Wednesday, March 23, 2011

Victoria Jackson and "Glee"

Last week I wondered why the Religious Right had not taken shots at Glee. With gay teens, racey outfits, suggestive subplots, the Rocky Horror episode, we all knew it was a matter of time.

The gay male kiss did it. It wasn't a peck on the lips either: it was a real kiss. It was the kind of kiss that says there is much more going to be happening between the two characters.

Glee fans have anticipated this for months. Most of the audience I talked to said nothing about it other than It's about time the characters got together. The fact that this sort of Real Kiss raised the bar for same sex relationships on TV never even came up in the conversation.

It says we've come a long way since Ellen said I'm gay on national TV during prime time, or since Murphy Brown's audacity to have a baby out of wedlock. The backlash from the Religious Right over those two events was reminiscent of Sinners in the Hands of an Angry God. This Glee event is even further from the first interracial kiss of Captain Kirk and Lt. Uhura on Star Trek, an episode that I remember as a kid had the church in a'buzz with talks of scandal, boycott, protests, Congressional letter writing campaigns, and prayer retreats.

And it is a long, long, long way from the public swearing on Gone With the Wind with the famous line, Frankly my dear, I don't give a damn. My Great-Grandmother swore that was the single event that sealed our nation's fate to be eternally assigned to Perdition. It was all down hill from there, according to Nellie Brown. (By the way, she was a fine lady and could swing a hickory switch better than anyone, and I am an expert of the receiving end of the hickory switch.)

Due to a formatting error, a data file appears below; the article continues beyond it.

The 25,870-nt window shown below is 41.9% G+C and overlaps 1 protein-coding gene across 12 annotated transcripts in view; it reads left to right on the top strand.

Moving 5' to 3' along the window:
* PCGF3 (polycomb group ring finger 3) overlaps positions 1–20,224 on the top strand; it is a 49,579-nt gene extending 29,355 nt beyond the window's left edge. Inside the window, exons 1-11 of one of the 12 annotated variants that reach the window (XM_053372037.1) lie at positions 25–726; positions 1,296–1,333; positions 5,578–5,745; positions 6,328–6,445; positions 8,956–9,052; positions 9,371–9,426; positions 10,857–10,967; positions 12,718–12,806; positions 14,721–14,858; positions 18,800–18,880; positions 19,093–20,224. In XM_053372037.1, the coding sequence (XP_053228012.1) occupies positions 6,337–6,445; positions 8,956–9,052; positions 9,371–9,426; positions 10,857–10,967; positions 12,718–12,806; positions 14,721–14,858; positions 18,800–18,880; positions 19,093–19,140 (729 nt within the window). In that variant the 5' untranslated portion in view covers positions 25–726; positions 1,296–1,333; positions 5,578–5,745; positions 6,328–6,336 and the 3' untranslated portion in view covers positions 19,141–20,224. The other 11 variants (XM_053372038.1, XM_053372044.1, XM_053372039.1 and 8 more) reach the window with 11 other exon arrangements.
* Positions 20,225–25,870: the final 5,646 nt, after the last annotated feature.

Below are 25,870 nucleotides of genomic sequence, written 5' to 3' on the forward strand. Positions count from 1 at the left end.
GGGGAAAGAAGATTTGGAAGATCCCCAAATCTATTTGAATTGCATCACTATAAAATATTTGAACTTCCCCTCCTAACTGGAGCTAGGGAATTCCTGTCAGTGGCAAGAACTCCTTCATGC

Back to the gay kiss on Glee ...

Victoria Jackson is, I'm sure, a fine person. I have no doubt her convictions on matters of faith are genuine. But I have a problem with homophobia hiding behind the Bible as justification for discrimination, hurtful words, and silly behavior.

See makes the rest of the Christian Community look bad. In fact, too many Christians make the rest of us look bad. Unfortunately, those are the ones that jump out there and say and do silly things.

I'll post the video for you to watch. No commentary on the theology of what she is saying (or lack thereof) on my part is necessary. The point I want to make is that the Bible should never be used as a tool to bully, harass, harm, discriminate against, or marginalize anyone. Let God do handle the "sinners" (however He defines them) and let us be about the business of showing some kindness every now and then. That would be a refreshing change, I think.

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